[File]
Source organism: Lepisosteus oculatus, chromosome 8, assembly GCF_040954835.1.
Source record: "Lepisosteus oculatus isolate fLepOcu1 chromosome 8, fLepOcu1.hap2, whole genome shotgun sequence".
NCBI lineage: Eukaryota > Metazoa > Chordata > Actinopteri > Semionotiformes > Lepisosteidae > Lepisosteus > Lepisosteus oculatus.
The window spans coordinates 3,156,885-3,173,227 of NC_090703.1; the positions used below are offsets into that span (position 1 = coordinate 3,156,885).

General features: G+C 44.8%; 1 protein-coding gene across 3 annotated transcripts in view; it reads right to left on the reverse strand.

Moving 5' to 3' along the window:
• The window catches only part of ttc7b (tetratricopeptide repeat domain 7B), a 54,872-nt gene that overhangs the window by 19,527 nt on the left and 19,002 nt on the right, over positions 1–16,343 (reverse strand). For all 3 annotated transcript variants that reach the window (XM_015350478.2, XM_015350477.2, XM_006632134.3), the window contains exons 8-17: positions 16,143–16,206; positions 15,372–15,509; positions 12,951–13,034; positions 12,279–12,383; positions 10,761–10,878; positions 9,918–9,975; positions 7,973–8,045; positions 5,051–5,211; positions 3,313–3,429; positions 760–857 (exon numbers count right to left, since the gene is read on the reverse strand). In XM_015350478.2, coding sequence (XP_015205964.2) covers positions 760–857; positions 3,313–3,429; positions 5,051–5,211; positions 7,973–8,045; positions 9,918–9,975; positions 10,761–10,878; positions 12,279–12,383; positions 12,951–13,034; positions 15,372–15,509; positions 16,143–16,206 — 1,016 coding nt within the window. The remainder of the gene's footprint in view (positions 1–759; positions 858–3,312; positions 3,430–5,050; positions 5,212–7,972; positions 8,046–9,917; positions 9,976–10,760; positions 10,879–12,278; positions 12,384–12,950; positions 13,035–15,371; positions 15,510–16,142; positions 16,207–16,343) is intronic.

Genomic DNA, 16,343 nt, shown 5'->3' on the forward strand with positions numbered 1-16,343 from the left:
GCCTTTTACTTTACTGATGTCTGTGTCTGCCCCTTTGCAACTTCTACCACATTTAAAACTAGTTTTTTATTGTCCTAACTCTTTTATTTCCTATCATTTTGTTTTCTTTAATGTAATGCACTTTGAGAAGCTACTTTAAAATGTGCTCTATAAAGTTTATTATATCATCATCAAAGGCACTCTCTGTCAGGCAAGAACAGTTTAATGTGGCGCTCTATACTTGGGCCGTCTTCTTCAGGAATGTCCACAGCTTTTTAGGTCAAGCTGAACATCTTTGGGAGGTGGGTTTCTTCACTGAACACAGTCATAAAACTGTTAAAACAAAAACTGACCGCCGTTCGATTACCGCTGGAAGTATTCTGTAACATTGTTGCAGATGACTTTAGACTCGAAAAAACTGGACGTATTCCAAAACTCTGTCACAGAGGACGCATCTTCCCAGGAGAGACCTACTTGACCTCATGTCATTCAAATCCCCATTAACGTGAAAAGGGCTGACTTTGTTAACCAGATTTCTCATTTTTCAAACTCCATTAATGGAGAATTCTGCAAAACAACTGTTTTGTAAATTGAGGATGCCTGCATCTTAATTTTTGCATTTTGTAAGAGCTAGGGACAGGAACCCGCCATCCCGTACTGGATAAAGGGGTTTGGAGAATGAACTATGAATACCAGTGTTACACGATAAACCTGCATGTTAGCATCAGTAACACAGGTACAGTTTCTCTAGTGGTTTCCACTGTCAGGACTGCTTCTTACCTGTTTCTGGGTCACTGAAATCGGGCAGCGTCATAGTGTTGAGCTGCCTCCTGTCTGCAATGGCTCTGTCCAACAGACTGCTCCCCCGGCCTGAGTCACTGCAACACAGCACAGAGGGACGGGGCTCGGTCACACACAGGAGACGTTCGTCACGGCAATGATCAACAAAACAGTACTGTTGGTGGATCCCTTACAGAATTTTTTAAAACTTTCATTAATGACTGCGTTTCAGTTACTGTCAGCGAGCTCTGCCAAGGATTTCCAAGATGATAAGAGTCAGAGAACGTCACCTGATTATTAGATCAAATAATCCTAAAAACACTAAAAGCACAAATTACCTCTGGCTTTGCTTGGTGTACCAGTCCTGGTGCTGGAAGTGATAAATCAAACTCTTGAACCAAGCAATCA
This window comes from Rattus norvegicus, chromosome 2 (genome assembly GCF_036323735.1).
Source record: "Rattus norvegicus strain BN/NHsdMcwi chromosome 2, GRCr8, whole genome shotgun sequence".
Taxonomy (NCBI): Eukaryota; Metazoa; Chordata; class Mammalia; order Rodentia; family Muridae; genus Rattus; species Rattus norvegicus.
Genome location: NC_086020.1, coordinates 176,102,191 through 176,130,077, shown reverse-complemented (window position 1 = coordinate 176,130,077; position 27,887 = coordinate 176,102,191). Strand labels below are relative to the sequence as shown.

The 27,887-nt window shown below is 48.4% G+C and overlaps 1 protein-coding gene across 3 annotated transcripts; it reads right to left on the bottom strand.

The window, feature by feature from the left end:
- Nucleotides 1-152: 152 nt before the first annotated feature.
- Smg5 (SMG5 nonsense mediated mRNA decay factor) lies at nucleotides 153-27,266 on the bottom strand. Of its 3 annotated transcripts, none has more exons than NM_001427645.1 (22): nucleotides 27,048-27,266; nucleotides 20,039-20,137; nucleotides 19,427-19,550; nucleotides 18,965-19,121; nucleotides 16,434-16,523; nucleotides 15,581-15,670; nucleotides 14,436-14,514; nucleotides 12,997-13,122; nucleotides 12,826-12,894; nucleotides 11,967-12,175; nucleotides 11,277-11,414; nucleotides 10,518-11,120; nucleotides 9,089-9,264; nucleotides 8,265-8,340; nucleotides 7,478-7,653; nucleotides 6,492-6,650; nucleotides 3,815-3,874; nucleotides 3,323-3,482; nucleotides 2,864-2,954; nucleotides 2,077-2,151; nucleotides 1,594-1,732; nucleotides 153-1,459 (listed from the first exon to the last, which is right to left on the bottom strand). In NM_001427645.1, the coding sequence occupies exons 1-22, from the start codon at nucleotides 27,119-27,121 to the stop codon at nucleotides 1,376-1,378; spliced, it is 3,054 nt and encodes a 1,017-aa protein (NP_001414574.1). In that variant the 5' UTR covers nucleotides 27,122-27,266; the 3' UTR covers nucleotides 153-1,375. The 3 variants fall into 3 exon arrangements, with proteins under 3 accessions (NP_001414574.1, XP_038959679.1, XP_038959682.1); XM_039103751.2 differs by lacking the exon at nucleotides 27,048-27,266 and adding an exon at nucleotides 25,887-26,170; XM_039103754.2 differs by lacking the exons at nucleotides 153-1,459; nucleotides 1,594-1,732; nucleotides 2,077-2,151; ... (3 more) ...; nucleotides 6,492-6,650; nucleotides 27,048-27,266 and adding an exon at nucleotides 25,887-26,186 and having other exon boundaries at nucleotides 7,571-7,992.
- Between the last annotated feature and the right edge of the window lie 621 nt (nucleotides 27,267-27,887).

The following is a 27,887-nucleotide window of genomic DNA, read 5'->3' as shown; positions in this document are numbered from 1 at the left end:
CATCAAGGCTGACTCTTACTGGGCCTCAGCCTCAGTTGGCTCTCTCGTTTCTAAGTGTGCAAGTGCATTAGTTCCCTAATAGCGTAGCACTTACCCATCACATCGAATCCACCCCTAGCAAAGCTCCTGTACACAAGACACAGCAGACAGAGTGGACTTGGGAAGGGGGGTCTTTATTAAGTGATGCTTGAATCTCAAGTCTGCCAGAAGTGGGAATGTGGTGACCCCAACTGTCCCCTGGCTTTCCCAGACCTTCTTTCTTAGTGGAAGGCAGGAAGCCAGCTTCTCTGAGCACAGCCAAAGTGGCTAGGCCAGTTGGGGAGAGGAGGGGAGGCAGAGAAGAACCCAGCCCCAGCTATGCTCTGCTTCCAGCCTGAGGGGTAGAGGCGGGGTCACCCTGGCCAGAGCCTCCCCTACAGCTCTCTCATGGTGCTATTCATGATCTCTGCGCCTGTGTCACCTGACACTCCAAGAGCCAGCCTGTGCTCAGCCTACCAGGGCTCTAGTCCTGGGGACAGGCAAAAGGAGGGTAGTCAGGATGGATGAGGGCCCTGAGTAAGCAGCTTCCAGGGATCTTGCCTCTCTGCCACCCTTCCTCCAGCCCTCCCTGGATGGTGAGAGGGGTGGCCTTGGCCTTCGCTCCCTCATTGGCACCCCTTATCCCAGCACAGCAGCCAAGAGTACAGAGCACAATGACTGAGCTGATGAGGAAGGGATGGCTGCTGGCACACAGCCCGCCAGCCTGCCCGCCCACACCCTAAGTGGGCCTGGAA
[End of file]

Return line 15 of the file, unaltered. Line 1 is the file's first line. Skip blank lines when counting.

The window, feature by feature from the left end: